These increased bile acids, in turn, reduce calorie absorption by interfering with the expression of a protein-coding gene called carbonic anhydrase 1 in the intestines, which may be linked to obesity.

The reduced calorie absorption results in weight loss and decreased fasting blood sugar levels, according to the study.

The researchers propose this regulatory mechanism for bile acids, as it aligns with their findings in animals and humans. However, they acknowledge that, due to limited evidence, other potential explanations cannot be ruled out.

Medical News Today spoke with Alyssa Simpson, RDN, CGN, CLT, a registered dietitian, certified gastrointestinal nutritionist, and owner of Nutrition Resolution in Phoenix, AZ, who was not involved in the study.

She commented that the research suggests a new potential ketogenic diet mechanism of weight loss that extends to include calorie absorption, influenced by changes in bile acids.

Still, she does not generally recommend the ketogenic diet to patients, questioning its long-term sustainability and health implications because of its restrictive nature.

Simpson explained that:

“Although effective for [short-term] weight loss, the ketogenic diet raises concerns due to its impact on the gut microbiome, resulting in reduced diversity and altered bile acids, potentially impacting long-term health.”

She pointed out that previous research suggests that high-fat, no-carb diets reduce microbiome diversity in ways that may decrease the production of beneficial antioxidants and short-chain fatty acids.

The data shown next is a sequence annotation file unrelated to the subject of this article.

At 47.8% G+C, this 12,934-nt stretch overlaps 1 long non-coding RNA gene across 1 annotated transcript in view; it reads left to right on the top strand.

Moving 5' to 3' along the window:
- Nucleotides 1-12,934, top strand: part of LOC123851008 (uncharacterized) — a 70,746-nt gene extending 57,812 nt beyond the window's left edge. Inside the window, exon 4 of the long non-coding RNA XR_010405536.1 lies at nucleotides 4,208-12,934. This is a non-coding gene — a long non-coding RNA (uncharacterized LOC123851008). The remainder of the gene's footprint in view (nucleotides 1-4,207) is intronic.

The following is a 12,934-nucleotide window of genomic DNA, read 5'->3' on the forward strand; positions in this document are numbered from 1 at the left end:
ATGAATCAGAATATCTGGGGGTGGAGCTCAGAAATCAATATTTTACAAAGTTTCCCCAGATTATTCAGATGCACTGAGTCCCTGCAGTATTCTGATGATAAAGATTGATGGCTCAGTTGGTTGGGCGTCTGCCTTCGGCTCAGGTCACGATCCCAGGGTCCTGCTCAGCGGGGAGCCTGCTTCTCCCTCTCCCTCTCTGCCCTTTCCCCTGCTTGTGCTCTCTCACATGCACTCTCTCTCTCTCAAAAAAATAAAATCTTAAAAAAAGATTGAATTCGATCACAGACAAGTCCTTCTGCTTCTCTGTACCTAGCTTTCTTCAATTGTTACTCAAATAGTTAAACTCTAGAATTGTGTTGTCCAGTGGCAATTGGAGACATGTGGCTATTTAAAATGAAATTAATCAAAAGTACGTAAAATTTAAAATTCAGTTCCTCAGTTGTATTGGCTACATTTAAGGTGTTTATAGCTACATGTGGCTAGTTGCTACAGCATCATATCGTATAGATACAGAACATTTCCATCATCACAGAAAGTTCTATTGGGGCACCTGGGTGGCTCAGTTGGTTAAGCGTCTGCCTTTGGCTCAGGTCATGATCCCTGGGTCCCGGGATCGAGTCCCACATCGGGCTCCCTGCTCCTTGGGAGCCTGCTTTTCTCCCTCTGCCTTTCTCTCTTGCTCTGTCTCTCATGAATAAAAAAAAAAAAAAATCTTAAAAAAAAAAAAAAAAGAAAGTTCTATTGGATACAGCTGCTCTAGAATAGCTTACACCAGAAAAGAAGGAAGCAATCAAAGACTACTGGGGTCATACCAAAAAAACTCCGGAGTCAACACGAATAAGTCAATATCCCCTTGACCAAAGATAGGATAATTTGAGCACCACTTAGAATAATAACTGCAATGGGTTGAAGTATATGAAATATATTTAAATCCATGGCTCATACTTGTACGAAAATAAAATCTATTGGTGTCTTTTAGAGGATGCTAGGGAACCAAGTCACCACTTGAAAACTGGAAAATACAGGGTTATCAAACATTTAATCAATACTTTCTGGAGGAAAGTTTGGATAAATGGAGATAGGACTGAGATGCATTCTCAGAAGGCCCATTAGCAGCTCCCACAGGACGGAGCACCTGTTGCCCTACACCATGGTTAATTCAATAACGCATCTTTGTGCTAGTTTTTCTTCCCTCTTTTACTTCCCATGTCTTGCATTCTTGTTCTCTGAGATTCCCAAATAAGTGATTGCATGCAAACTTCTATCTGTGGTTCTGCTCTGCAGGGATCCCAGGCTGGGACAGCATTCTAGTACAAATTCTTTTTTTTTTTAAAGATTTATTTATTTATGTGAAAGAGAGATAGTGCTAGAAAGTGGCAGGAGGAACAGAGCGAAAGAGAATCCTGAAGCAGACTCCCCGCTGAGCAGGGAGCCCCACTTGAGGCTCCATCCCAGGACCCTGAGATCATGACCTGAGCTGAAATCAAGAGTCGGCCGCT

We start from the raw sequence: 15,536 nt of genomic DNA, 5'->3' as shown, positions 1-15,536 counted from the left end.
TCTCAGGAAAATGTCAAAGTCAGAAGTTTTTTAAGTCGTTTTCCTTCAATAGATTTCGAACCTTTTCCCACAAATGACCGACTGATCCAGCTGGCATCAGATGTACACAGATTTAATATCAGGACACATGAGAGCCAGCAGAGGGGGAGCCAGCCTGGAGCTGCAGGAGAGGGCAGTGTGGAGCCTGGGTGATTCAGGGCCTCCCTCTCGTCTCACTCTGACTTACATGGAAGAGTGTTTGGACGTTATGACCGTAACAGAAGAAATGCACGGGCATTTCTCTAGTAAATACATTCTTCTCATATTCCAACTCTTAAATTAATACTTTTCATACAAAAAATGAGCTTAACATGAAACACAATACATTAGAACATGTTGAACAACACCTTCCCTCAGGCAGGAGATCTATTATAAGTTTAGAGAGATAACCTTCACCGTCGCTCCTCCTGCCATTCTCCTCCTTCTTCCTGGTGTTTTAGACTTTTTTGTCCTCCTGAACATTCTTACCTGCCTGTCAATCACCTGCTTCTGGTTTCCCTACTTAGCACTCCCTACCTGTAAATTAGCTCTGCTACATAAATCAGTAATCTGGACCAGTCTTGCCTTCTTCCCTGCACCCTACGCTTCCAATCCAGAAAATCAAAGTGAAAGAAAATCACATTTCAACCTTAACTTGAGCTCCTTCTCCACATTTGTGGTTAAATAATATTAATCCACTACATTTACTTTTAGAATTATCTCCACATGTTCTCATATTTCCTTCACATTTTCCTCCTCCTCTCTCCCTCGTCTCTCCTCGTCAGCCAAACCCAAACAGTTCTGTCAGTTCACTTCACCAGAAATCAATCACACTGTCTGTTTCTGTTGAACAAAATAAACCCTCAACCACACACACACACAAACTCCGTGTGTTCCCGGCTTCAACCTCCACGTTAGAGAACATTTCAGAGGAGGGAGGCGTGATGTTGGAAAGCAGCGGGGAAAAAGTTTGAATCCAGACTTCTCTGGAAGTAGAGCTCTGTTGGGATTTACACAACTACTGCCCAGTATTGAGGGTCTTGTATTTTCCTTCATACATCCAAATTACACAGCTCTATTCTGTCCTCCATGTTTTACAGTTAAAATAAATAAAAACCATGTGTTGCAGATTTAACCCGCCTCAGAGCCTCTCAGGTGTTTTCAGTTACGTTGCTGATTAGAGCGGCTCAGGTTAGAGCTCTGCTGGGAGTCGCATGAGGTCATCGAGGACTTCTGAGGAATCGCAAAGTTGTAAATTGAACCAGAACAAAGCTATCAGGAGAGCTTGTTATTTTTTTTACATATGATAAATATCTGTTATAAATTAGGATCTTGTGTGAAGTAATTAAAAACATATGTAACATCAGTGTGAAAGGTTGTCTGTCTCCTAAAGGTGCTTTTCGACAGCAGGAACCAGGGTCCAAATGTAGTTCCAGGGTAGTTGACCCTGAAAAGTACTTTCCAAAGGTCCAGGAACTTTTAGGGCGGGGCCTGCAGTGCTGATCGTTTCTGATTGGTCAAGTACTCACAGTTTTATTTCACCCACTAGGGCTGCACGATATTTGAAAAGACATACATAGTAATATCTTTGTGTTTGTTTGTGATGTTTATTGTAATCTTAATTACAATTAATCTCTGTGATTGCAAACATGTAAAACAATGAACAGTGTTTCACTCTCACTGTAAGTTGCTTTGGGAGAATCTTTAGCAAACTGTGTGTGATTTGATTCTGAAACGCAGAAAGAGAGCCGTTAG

“This study confirms the ketogenic diet’s impact on reduced microbial diversity, highlighting selective changes,” she affirmed.

Eliza Whitaker, MS, RDN, a registered dietitian and medical nutrition advisor at Dietitian Insights, who was also not involved in the study, agreed that the results should be interpreted with caution.

She mentioned study limitations, such as only including male mice, despite known variations in the bile acid profiles of males and females in humans.

Notably, Whitaker highlighted that “the findings differ from previous studies that have suggested higher fat diets may impact the gut microbiome in ways that could contribute to obesity.”

Both Simpson and Whitaker recommend diets more consistently associated with improved long-term health, including Mediterranean and DASH diets.

Compared to a ketogenic diet, these diets more reliably “promote microbiome diversity through a variety of plant foods and provide essential nutrients, [which] may better support overall well-being,” Simpson concluded.